The Chasam Sofer adds that if there were two opinions whether to coerce the husband and he was coerced, “the children from the second husband are mamzerim.” The Chacham Sofer in EH:116 explains that all coercion succeeds because the husband, despite his refusal to divorce, is a Jew who accepts the authority of the Beth Din coercing him. But if the husband knows there are two rabbinical opinions, he sees no need to accept the opinion that says he must be coerced to divorce. Maybe the true opinion is that he should not be coerced to divorce. Therefore, the husband does not in his heart accept the GET. It is givens without the will of the husband and therefore invalid.

The expert on Rambam HaGaon Rav Yitschok Nunim  in his classic[4] work Shaar HaMelech[5] writes that when we have a doubt about the law and don’t know if the husband deserve coercion to divorce his wife, we don’t coerce him. If we do, it may be a forced GET and invalid. This agrees with the Chasam Sofer that we mentioned before that when there is a doubt about the halacha if a husband deserves coercion, we do not coerce him, and if we do, the GET is invalid

See Teshuva of the Rosh 43:1 about a wife who claims (MOUS OLEI) my husband repels me and I want a GET.  “Since there is an argument between the authorities, who will place his head between the great mountains to permit a married woman to remarry and to increase mamzerim in Israel..with MOUS OLEI?” It seems from the Rosh that when coerced with a doubtful coercion, because some forbid the coercion and some permit it, the child born of the second marriage is a mamzer, seemingly, a definite mamzer. But is the mamzer only a doubtful one? And if it is doubtful, is this only a rabbinical mamzer (see Sheb Shematsa 1:1)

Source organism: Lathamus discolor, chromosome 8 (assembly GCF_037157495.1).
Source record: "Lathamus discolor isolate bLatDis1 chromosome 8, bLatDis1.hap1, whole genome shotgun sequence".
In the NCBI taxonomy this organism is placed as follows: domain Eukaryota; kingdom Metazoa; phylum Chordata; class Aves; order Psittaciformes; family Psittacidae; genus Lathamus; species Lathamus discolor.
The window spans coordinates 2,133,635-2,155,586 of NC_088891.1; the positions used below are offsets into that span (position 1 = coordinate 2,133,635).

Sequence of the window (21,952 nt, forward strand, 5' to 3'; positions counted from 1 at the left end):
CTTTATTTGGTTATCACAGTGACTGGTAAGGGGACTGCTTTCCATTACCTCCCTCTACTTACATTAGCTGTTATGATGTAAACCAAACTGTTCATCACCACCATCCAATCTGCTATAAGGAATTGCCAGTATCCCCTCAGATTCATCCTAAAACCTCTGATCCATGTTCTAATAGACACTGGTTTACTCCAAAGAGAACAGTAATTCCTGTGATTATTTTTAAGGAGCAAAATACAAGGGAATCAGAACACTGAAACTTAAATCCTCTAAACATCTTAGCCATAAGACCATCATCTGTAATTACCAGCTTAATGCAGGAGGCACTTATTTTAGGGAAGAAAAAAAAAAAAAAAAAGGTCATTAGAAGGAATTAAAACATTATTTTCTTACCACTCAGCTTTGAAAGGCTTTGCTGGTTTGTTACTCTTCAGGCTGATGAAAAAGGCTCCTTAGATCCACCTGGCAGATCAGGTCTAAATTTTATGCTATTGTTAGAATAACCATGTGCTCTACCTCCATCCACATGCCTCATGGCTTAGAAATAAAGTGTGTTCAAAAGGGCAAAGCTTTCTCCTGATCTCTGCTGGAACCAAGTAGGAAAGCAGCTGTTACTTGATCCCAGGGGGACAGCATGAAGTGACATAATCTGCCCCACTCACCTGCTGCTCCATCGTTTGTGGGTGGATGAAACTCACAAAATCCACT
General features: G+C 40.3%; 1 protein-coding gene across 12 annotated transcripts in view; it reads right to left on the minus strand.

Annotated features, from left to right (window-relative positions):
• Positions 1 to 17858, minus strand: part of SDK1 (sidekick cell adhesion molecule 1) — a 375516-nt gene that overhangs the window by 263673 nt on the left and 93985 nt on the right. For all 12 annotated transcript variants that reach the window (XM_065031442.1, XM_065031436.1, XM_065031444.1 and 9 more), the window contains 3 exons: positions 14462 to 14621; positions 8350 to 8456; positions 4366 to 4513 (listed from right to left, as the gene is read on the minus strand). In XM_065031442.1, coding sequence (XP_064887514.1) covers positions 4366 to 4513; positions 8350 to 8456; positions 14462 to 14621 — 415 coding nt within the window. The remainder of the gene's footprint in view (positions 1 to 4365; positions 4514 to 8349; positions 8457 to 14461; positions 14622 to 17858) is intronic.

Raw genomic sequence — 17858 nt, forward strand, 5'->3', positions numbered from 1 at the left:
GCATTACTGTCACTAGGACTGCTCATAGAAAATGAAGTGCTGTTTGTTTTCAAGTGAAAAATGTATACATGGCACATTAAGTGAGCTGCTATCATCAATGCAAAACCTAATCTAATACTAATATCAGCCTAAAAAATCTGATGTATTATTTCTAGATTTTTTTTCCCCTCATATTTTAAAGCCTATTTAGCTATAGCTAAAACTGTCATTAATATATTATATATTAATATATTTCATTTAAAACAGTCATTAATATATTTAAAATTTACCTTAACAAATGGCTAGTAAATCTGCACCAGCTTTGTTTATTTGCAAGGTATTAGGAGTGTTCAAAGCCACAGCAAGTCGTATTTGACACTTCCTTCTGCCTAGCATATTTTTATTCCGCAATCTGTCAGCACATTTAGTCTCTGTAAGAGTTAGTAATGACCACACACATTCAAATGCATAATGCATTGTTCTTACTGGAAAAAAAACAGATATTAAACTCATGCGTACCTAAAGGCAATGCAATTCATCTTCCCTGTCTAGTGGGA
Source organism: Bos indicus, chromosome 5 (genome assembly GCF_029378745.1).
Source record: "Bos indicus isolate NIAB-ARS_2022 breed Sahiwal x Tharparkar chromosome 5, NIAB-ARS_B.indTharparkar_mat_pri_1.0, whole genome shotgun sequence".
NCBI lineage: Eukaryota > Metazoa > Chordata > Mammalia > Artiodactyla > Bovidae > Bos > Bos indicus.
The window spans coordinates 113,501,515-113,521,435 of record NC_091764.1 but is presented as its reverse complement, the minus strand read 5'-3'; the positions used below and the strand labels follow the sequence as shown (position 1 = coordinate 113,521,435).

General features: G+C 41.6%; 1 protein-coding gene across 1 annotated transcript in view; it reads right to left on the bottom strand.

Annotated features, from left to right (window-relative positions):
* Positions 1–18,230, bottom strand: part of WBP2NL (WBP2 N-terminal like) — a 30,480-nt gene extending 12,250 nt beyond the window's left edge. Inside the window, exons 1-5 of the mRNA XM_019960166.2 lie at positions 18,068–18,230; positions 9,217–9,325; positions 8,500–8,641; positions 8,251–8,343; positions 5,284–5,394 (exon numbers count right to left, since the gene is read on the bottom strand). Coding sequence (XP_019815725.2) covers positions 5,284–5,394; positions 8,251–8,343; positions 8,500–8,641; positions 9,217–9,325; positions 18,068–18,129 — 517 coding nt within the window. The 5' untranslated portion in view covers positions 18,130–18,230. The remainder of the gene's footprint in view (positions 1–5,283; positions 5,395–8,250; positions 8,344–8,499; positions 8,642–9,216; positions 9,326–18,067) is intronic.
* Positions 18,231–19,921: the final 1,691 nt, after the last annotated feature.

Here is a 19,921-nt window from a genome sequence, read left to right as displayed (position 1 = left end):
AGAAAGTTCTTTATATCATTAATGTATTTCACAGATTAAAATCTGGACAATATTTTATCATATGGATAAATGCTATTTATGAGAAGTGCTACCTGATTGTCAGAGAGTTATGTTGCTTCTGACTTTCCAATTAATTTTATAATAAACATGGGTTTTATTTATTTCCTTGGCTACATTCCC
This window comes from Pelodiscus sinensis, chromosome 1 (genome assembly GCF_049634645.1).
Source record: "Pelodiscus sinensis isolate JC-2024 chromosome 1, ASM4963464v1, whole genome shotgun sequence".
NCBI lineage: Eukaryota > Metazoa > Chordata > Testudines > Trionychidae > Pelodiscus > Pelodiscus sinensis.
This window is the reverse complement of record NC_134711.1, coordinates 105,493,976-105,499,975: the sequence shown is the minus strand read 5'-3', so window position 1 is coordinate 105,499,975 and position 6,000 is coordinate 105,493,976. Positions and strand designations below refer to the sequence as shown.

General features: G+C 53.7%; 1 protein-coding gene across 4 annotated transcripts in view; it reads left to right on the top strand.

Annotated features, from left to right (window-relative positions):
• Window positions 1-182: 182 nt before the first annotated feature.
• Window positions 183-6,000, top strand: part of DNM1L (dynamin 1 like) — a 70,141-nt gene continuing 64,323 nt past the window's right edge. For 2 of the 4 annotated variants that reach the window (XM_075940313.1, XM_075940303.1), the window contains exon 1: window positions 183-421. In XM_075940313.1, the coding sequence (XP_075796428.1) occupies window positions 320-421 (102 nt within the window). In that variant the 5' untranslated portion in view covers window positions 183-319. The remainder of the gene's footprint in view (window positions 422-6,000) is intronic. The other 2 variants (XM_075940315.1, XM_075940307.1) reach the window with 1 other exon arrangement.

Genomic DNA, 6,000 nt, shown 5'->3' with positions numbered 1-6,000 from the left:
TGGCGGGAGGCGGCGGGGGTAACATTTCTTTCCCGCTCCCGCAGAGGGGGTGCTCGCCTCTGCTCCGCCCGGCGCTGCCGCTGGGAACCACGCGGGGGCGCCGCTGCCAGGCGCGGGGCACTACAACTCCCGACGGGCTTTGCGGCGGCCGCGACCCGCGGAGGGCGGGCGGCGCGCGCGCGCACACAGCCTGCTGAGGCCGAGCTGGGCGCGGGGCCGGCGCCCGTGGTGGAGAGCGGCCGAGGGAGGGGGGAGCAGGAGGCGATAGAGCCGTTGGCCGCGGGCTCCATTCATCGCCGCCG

But the Chasam Sofer has supplied the answer. Once the husband faces a doubt about the law, he definitely refuses to want to do the GET and it is invalid. If so, the children are definitely mamzerim, from the Torah.

The Chazon Ish says that even in a case where there is a mitsavh upon the husband to divorce, such as one who cannot be a man to his wife, and must divorce by the Talmud’s teaching, still, coercion is forbidden. One who coerces the husband in such a case to give a GET, the GET is invalid. Coercion does not produce a willing GET and an unwilling GET is no GET by the Torah, that is, the GET is completely worthless. If so, children born from a second marriage after such as GET are mamzerim by Torah standards.[6]